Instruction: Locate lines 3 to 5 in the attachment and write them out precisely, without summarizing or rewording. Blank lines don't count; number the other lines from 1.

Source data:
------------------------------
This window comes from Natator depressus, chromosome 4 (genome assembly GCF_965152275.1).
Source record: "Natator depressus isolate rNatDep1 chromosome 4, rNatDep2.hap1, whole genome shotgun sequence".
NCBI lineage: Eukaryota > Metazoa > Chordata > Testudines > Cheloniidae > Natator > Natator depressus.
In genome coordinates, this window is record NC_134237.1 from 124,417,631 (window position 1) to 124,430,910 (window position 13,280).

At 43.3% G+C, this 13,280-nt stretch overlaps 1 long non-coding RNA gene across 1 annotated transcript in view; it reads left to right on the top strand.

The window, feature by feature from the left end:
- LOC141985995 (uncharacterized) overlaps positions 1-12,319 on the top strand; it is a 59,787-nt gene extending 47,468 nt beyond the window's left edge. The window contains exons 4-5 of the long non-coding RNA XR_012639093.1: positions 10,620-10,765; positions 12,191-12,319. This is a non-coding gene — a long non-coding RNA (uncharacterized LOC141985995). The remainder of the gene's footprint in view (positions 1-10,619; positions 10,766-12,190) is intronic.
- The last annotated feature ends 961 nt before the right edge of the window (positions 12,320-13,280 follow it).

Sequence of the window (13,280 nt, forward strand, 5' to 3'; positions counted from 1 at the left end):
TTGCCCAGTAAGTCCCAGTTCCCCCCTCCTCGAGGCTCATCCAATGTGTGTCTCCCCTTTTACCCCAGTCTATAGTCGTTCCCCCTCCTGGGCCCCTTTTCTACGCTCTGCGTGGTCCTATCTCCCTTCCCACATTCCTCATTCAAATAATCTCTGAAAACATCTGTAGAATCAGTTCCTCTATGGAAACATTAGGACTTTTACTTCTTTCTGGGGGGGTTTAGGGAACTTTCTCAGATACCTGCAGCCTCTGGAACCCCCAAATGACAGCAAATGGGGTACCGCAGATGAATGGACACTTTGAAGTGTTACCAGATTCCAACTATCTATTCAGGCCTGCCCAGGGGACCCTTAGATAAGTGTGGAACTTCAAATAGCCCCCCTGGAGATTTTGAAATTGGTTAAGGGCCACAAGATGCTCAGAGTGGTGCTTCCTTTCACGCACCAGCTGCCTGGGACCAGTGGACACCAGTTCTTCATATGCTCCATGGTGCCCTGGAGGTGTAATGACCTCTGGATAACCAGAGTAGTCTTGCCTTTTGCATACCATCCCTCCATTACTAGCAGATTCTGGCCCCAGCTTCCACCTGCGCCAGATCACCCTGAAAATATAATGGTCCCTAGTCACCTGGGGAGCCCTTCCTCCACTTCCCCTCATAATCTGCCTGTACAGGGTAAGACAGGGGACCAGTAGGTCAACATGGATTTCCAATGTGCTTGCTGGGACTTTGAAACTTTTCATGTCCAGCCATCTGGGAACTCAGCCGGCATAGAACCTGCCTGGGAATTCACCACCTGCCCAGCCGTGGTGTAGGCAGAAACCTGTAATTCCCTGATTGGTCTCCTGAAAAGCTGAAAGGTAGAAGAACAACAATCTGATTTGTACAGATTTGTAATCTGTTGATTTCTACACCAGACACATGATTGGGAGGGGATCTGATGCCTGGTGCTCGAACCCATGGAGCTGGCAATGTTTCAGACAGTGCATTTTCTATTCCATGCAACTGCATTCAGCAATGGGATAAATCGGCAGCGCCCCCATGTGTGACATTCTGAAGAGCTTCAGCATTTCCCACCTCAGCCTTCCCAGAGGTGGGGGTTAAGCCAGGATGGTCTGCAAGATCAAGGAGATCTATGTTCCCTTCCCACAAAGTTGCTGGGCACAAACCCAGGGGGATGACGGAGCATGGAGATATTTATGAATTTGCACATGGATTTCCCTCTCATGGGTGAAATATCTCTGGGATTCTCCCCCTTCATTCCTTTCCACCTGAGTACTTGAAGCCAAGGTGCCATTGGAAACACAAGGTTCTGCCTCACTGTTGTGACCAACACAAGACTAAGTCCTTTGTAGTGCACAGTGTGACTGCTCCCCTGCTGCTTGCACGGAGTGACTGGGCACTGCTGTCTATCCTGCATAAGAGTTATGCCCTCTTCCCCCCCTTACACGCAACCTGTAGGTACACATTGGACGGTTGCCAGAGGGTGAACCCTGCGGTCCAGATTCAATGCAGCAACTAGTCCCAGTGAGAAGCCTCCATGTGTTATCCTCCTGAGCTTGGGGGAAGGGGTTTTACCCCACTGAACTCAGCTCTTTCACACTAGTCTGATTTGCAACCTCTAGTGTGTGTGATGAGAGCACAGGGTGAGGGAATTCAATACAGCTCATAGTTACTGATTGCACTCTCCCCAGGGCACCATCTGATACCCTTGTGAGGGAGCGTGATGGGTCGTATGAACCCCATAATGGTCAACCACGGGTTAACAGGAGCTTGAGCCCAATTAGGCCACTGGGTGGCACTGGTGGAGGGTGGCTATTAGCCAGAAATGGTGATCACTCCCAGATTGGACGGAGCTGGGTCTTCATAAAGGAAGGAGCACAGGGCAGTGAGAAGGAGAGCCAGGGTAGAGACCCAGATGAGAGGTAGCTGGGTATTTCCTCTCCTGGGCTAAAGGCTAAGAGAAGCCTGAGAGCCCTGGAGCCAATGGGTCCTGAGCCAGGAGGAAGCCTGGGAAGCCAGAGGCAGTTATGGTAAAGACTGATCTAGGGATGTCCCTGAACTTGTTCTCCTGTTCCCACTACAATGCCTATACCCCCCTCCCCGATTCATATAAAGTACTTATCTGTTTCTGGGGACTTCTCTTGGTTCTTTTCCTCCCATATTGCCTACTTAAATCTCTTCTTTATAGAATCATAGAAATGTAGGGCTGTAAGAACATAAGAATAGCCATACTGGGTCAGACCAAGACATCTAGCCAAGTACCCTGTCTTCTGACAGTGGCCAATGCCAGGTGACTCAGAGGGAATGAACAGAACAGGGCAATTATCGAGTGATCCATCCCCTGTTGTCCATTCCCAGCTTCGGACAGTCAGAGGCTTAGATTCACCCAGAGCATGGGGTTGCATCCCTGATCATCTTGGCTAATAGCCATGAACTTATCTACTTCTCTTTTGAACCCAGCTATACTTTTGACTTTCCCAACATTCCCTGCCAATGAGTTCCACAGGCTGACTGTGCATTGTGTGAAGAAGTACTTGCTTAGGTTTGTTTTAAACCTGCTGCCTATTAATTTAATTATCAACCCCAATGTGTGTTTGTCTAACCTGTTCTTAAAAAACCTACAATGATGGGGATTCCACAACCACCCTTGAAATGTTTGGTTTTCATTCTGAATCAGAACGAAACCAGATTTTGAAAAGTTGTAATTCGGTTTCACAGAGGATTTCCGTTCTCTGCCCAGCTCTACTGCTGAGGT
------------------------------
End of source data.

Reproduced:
NCBI lineage: Eukaryota > Metazoa > Chordata > Testudines > Cheloniidae > Natator > Natator depressus.
In genome coordinates, this window is record NC_134237.1 from 124,417,631 (window position 1) to 124,430,910 (window position 13,280).

At 43.3% G+C, this 13,280-nt stretch overlaps 1 long non-coding RNA gene across 1 annotated transcript in view; it reads left to right on the top strand.